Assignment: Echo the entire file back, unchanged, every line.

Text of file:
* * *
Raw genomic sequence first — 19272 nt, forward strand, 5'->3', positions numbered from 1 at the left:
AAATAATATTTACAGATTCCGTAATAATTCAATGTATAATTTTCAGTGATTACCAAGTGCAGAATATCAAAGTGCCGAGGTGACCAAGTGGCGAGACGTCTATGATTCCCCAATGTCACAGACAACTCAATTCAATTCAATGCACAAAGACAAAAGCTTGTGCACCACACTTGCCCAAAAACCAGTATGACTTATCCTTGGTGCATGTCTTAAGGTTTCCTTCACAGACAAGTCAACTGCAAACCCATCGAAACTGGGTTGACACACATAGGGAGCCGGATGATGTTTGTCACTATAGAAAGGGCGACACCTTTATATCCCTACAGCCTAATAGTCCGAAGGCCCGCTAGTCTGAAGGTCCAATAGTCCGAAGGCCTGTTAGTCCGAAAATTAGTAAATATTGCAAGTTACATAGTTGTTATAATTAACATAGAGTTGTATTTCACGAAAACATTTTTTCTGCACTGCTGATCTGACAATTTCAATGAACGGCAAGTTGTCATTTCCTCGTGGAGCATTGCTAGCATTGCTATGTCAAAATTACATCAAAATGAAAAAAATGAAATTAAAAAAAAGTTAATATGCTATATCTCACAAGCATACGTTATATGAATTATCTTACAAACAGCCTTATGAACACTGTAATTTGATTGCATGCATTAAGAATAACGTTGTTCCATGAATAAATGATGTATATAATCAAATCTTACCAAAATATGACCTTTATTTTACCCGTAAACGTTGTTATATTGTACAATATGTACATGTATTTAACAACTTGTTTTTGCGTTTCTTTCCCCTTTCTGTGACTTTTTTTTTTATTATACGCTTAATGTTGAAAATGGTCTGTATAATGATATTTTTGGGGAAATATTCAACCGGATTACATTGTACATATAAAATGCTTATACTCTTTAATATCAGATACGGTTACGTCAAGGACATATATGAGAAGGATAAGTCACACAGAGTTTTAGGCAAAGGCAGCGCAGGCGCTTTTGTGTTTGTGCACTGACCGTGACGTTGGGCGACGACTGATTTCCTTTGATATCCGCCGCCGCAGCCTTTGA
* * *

Raw genomic sequence first — 19272 nt, forward strand, 5'->3', positions numbered from 1 at the left:
AAATAATATTTACAGATTCCGTAATAATTCAATGTATAATTTTCAGTGATTACCAAGTGCAGAATATCAAAGTGCCGAGGTGACCAAGTGGCGAGACGTCTATGATTCCCCAATGTCACAGACAACTCAATTCAATTCAATGCACAAAGACAAAAGCTTGTGCACCACACTTGCCCAAAAACCAGTATGACTTATCCTTGGTGCATGTCTTAAGGTTTCCTTCACAGACAAGTCAACTGCAAACCCATCGAAACTGGGTTGACACACATAGGGAGCCGGATGATGTTTGTCACTATAGAAAGGGCGACACCTTTATATCCCTACAGCCTAATAGTCCGAAGGCCCGCTAGTCTGAAGGTCCAATAGTCCGAAGGCCTGTTAGTCCGAAAATTAGTAAATATTGCAAGTTACATAGTTGTTATAATTAACATAGAGTTGTATTTCACGAAAACATTTTTTCTGCACTGCTGATCTGACAATTTCAATGAACGGCAAGTTGTCATTTCCTCGTGGAGCATTGCTAGCATTGCTATGTCAAAATTACATCAAAATGAAAAAAATGAAATTAAAAAAAAGTTAATATGCTATATCTCACAAGCATACGTTATATGAATTATCTTACAAACAGCCTTATGAACACTGTAATTTGATTGCATGCATTAAGAATAACGTTGTTCCATGAATAAATGATGTATATAATCAAATCTTACCAAAATATGACCTTTATTTTACCCGTAAACGTTGTTATATTGTACAATATGTACATGTATTTAACAACTTGTTTTTGCGTTTCTTTCCCCTTTCTGTGACTTTTTTTTTTATTATACGCTTAATGTTGAAAATGGTCTGTATAATGATATTTTTGGGGAAATATTCAACCGGATTACATTGTACATATAAAATGCTTATACTCTTTAATATCAGATACGGTTACGTCAAGGACATATATGAGAAGGATAAGTCACACAGAGTTTTAGGCAAAGGCAGCGCAGGCGCTTTTGTGTTTGTGCACTGACCGTGACGTTGGGCGACGACTGATTTCCTTTGATATCCGCCGCCGCAGCCTTTGA